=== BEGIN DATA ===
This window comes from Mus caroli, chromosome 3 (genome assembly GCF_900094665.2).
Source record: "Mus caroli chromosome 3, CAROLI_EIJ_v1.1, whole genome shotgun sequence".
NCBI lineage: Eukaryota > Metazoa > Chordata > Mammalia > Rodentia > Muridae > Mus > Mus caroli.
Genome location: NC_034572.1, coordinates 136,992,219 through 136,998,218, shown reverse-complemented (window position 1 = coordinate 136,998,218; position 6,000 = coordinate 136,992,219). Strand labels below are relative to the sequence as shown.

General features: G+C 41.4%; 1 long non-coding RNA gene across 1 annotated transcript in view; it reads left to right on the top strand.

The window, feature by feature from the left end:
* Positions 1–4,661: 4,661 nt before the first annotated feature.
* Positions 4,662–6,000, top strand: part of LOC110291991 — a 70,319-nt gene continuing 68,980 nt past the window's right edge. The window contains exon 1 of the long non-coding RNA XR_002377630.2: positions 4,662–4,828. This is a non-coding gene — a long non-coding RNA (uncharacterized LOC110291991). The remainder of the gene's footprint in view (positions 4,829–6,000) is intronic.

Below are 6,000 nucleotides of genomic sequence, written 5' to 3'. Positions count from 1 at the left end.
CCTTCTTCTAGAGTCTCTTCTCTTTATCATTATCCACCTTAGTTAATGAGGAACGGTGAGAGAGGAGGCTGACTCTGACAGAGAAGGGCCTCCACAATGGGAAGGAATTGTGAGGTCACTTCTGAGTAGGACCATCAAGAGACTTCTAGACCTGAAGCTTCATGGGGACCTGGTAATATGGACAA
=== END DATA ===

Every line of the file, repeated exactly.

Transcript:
This window comes from Mus caroli, chromosome 3 (genome assembly GCF_900094665.2).
Source record: "Mus caroli chromosome 3, CAROLI_EIJ_v1.1, whole genome shotgun sequence".
NCBI lineage: Eukaryota > Metazoa > Chordata > Mammalia > Rodentia > Muridae > Mus > Mus caroli.
Genome location: NC_034572.1, coordinates 136,992,219 through 136,998,218, shown reverse-complemented (window position 1 = coordinate 136,998,218; position 6,000 = coordinate 136,992,219). Strand labels below are relative to the sequence as shown.

General features: G+C 41.4%; 1 long non-coding RNA gene across 1 annotated transcript in view; it reads left to right on the top strand.

The window, feature by feature from the left end:
* Positions 1–4,661: 4,661 nt before the first annotated feature.
* Positions 4,662–6,000, top strand: part of LOC110291991 — a 70,319-nt gene continuing 68,980 nt past the window's right edge. The window contains exon 1 of the long non-coding RNA XR_002377630.2: positions 4,662–4,828. This is a non-coding gene — a long non-coding RNA (uncharacterized LOC110291991). The remainder of the gene's footprint in view (positions 4,829–6,000) is intronic.

Below are 6,000 nucleotides of genomic sequence, written 5' to 3'. Positions count from 1 at the left end.
CCTTCTTCTAGAGTCTCTTCTCTTTATCATTATCCACCTTAGTTAATGAGGAACGGTGAGAGAGGAGGCTGACTCTGACAGAGAAGGGCCTCCACAATGGGAAGGAATTGTGAGGTCACTTCTGAGTAGGACCATCAAGAGACTTCTAGACCTGAAGCTTCATGGGGACCTGGTAATATGGACAA